Articles Tagged with federal court

The State of California has filed a new lawsuit against the Trump administration, arguing that the Federal Railroad Administration's sudden decision to pull almost $1 billion in funding for a planned high-speed rail connection between San Francisco and Los Angeles was payback for the state's opposition to Trump's plans to construct a wall along the southern border of the US as part of his immigration policy. The state's lawsuit alleges that in the days following certain criticisms made by California Governor Gavin Newsom of Trump's border wall plans, Trump made a series of Tweets criticizing the state's position on his immigration policies as well as its handling of the rail project, demonstrating the link between the funding cancellation and the border wall dispute. 


New Jersey and other states are supporting the effort of a Navy veteran from Colorado to challenge the binary gender designations on passport applications. The case could affect how the federal government refers to non-binary individuals.


A judge in Washington, D.C. ruled that gifts from foreign governments to Trump businesses might violate the Emoluments Clause of the Constitution.


In a new ruling, Judge Dana Sabraw has given the federal government six months to locate children separated from their families at the border under the Trump administration's "zero tolerance" immigration policy. Though many of the more than 2000 children the government took from their families have since been reunited pursuant to a June 2018 court order, reports indicate that there may be thousands more children that are currently unaccounted for. 


The Third Circuit Court of Appeals ruled that the city was justified in attempting to prevent sexual orientation discrimination by withholding referrals of foster children to agencies that do not work with same-sex parents. It did not find any religious persecution or bias that would make the policy unconstitutional under the First Amendment.


A New York tenant achieved an early victory in a lawsuit against his landlord based on harassment by a neighbor. This case should encourage landlords in New York and surrounding states to respond proactively to accusations of discrimination or harassment involving their tenants.


A federal judge in Alaska has ruled that President Trump does not have the authority to re-open Arctic waters to drilling that the Obama administration closed to drilling in 2016. Judge Sharon L. Gleason explained that while a 1953 law called the Outer Continental Shelf Lands Act (OCSLA) permits a president to remove waters from drilling, it does not contain a provision allowing a president to add waters to the list of available drilling sites.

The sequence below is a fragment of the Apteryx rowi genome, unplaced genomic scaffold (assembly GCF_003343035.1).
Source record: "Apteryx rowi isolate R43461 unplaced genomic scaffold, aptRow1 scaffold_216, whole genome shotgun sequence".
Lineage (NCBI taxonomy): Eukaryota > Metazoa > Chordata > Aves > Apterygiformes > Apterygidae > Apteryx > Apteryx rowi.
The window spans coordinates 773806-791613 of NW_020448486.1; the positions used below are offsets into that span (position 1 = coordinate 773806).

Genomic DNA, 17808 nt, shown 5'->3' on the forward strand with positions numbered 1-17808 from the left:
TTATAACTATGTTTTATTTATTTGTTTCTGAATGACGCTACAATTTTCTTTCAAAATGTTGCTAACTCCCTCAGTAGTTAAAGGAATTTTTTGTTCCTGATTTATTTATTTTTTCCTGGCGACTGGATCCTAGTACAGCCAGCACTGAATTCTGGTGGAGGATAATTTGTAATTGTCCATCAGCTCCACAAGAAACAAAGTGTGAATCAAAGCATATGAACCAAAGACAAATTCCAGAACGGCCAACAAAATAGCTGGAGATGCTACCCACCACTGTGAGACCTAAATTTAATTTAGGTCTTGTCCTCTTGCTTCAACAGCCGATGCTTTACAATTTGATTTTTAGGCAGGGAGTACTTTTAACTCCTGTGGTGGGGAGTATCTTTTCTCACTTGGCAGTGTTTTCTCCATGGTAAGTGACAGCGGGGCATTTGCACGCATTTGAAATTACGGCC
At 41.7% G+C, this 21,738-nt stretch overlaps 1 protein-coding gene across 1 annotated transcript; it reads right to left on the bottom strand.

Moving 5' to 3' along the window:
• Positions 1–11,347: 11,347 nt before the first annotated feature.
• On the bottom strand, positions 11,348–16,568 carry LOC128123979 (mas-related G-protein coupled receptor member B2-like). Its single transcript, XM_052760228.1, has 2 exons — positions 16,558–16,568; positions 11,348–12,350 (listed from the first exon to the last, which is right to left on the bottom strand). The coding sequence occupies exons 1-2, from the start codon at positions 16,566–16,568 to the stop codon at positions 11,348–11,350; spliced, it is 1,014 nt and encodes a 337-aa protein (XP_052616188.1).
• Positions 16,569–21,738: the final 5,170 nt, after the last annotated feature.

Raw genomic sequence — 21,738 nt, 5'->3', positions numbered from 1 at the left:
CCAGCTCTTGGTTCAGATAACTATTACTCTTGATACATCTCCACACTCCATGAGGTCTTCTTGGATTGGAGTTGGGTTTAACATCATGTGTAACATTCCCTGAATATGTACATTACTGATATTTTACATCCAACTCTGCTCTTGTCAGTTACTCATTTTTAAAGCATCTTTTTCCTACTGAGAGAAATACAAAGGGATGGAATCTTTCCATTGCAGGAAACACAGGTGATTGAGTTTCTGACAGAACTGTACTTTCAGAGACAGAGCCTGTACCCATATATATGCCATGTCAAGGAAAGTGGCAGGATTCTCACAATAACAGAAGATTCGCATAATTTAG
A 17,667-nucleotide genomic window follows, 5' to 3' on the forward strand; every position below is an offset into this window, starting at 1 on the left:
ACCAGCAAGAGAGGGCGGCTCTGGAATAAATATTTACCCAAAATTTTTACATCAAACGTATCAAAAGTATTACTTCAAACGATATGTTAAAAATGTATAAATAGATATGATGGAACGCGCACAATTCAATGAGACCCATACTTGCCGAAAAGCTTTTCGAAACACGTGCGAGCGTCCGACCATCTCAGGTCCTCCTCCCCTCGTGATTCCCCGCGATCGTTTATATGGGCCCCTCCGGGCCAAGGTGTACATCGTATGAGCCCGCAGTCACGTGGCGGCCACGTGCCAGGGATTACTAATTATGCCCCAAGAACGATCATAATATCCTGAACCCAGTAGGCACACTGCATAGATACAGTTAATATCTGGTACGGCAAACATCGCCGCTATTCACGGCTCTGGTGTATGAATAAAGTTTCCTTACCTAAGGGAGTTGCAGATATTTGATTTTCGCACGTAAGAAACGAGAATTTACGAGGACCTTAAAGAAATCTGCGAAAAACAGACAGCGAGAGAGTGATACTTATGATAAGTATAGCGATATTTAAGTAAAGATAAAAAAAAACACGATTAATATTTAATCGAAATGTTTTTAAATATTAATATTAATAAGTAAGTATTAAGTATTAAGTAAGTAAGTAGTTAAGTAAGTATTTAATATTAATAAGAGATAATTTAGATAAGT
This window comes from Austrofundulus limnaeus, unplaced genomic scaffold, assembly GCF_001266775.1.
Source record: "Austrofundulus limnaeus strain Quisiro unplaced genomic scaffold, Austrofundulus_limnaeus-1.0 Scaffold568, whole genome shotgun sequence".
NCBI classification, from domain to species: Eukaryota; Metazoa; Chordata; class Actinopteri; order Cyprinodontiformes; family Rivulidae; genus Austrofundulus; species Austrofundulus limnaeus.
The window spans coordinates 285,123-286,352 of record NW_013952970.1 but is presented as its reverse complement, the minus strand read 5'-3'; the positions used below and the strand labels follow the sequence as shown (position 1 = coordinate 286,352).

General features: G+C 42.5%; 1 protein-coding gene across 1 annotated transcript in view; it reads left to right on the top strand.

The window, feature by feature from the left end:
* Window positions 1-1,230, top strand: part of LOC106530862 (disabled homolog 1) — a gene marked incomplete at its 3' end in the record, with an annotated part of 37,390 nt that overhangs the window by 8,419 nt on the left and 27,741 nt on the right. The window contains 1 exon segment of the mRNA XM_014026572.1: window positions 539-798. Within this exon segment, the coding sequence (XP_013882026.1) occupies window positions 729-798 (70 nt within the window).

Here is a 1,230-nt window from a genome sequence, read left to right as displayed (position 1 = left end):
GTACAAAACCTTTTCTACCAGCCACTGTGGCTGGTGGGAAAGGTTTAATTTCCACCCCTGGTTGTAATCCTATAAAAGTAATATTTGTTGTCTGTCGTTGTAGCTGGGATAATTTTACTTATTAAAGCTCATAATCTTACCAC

California has filed a lawsuit in federal district court in Northern California to challenge a new regulation the Trump administration plans to enact in order to block access to abortion and family planning services. Specifically, the case seeks to enjoin new rules adopted under Title X of the Public Health Service Act, a family planning program funded by the federal government. Oregon, Washington, and approximately 20 other states are expected to file suit as well.


A group of 16 states, including the border states of California and New Mexico, has gone to court to challenge the Trump administration's attempt to invoke emergency powers in order to fund the construction of a border wall. The lawsuit, which was filed in federal district court in San Francisco, raises not only constitutional issues related to who controls federal spending, but also may turn on issues of standing and statutory interpretation.


Sprint, a competitor of AT&T, has filed a lawsuit in federal court to attack the use of 5G Evolution branding by AT&T. It argues that this phrase and the 5GE tag associated with it are misleading because these phones and networks do not use 5G technology. Sprint is asking the court for an injunction against AT&T to stop it from using 5GE tags.